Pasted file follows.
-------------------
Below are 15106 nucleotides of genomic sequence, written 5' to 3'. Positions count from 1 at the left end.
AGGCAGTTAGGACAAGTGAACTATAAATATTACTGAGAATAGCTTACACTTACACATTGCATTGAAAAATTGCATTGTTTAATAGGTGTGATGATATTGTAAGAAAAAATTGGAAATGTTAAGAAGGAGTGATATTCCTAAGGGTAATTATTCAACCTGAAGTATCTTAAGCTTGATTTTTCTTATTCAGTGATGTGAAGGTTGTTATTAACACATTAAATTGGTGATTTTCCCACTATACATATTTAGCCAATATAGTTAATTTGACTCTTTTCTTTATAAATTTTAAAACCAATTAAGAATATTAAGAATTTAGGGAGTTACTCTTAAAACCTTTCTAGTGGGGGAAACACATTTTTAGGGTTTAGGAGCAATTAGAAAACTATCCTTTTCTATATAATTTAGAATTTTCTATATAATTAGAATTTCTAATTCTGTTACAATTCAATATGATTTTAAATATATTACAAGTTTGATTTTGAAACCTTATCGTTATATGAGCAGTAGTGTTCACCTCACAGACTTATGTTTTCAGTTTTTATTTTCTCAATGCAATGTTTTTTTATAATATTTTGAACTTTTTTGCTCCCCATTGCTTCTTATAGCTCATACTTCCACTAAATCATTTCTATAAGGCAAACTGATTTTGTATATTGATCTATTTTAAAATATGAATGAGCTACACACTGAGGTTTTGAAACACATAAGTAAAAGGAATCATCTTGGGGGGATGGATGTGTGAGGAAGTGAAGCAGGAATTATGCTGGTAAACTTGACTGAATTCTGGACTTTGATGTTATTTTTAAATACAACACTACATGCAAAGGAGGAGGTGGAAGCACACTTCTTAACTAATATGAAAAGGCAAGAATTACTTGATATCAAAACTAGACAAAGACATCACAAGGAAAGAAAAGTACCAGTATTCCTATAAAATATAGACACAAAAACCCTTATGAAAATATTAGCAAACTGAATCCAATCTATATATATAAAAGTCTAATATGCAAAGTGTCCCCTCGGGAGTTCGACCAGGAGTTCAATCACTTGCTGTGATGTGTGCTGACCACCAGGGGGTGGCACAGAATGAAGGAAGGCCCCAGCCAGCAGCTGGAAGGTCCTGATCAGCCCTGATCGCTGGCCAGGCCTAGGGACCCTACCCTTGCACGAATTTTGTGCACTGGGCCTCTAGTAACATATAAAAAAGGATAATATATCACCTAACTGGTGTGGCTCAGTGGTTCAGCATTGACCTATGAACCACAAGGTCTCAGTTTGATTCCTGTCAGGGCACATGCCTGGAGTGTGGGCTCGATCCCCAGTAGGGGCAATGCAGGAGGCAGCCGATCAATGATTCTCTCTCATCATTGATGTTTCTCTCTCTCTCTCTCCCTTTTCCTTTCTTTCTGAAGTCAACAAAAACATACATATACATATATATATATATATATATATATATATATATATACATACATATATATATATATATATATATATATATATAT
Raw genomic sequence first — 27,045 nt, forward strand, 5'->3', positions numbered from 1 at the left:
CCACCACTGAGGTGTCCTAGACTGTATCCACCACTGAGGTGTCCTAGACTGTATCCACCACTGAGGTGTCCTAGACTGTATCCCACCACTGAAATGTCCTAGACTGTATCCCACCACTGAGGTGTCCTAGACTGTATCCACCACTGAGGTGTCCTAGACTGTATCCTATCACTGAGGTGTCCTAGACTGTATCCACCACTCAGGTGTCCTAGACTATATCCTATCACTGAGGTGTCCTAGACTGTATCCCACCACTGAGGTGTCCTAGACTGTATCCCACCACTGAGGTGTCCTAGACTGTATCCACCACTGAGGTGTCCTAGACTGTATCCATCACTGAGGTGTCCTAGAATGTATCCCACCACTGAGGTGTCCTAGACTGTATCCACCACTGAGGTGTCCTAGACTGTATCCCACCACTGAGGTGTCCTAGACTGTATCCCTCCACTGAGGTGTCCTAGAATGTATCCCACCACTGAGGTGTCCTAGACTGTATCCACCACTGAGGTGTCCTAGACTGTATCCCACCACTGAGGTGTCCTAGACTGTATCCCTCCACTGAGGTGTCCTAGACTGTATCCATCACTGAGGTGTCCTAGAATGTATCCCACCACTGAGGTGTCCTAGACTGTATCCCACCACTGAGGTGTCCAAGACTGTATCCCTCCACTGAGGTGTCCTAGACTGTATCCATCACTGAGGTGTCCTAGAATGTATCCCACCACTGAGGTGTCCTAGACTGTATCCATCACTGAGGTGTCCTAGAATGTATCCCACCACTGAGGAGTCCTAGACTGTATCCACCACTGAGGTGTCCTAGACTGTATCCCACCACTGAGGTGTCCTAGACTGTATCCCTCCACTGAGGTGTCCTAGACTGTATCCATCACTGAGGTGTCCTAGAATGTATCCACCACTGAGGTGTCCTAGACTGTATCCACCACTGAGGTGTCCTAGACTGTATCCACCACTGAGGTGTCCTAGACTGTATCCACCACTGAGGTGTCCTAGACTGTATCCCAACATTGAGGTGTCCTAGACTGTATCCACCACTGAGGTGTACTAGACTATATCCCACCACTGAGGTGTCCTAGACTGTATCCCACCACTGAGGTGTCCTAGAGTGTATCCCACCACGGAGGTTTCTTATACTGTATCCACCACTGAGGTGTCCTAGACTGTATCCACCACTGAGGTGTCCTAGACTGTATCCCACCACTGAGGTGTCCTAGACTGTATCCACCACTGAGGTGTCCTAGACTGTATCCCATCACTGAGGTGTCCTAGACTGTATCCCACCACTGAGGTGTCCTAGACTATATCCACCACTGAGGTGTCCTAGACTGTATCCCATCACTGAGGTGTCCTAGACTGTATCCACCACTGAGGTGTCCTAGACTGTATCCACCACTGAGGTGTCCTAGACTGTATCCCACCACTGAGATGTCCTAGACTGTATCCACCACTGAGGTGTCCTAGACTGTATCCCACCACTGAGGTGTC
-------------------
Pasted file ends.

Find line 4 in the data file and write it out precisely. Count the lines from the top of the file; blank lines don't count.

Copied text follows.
CCACCACTGAGGTGTCCTAGACTGTATCCACCACTGAGGTGTCCTAGACTGTATCCACCACTGAGGTGTCCTAGACTGTATCCCACCACTGAAATGTCCTAGACTGTATCCCACCACTGAGGTGTCCTAGACTGTATCCACCACTGAGGTGTCCTAGACTGTATCCTATCACTGAGGTGTCCTAGACTGTATCCACCACTCAGGTGTCCTAGACTATATCCTATCACTGAGGTGTCCTAGACTGTATCCCACCACTGAGGTGTCCTAGACTGTATCCCACCACTGAGGTGTCCTAGACTGTATCCACCACTGAGGTGTCCTAGACTGTATCCATCACTGAGGTGTCCTAGAATGTATCCCACCACTGAGGTGTCCTAGACTGTATCCACCACTGAGGTGTCCTAGACTGTATCCCACCACTGAGGTGTCCTAGACTGTATCCCTCCACTGAGGTGTCCTAGAATGTATCCCACCACTGAGGTGTCCTAGACTGTATCCACCACTGAGGTGTCCTAGACTGTATCCCACCACTGAGGTGTCCTAGACTGTATCCCTCCACTGAGGTGTCCTAGACTGTATCCATCACTGAGGTGTCCTAGAATGTATCCCACCACTGAGGTGTCCTAGACTGTATCCCACCACTGAGGTGTCCAAGACTGTATCCCTCCACTGAGGTGTCCTAGACTGTATCCATCACTGAGGTGTCCTAGAATGTATCCCACCACTGAGGTGTCCTAGACTGTATCCATCACTGAGGTGTCCTAGAATGTATCCCACCACTGAGGAGTCCTAGACTGTATCCACCACTGAGGTGTCCTAGACTGTATCCCACCACTGAGGTGTCCTAGACTGTATCCCTCCACTGAGGTGTCCTAGACTGTATCCATCACTGAGGTGTCCTAGAATGTATCCACCACTGAGGTGTCCTAGACTGTATCCACCACTGAGGTGTCCTAGACTGTATCCACCACTGAGGTGTCCTAGACTGTATCCACCACTGAGGTGTCCTAGACTGTATCCCAACATTGAGGTGTCCTAGACTGTATCCACCACTGAGGTGTACTAGACTATATCCCACCACTGAGGTGTCCTAGACTGTATCCCACCACTGAGGTGTCCTAGAGTGTATCCCACCACGGAGGTTTCTTATACTGTATCCACCACTGAGGTGTCCTAGACTGTATCCACCACTGAGGTGTCCTAGACTGTATCCCACCACTGAGGTGTCCTAGACTGTATCCACCACTGAGGTGTCCTAGACTGTATCCCATCACTGAGGTGTCCTAGACTGTATCCCACCACTGAGGTGTCCTAGACTATATCCACCACTGAGGTGTCCTAGACTGTATCCCATCACTGAGGTGTCCTAGACTGTATCCACCACTGAGGTGTCCTAGACTGTATCCACCACTGAGGTGTCCTAGACTGTATCCCACCACTGAGATGTCCTAGACTGTATCCACCACTGAGGTGTCCTAGACTGTATCCCACCACTGAGGTGTC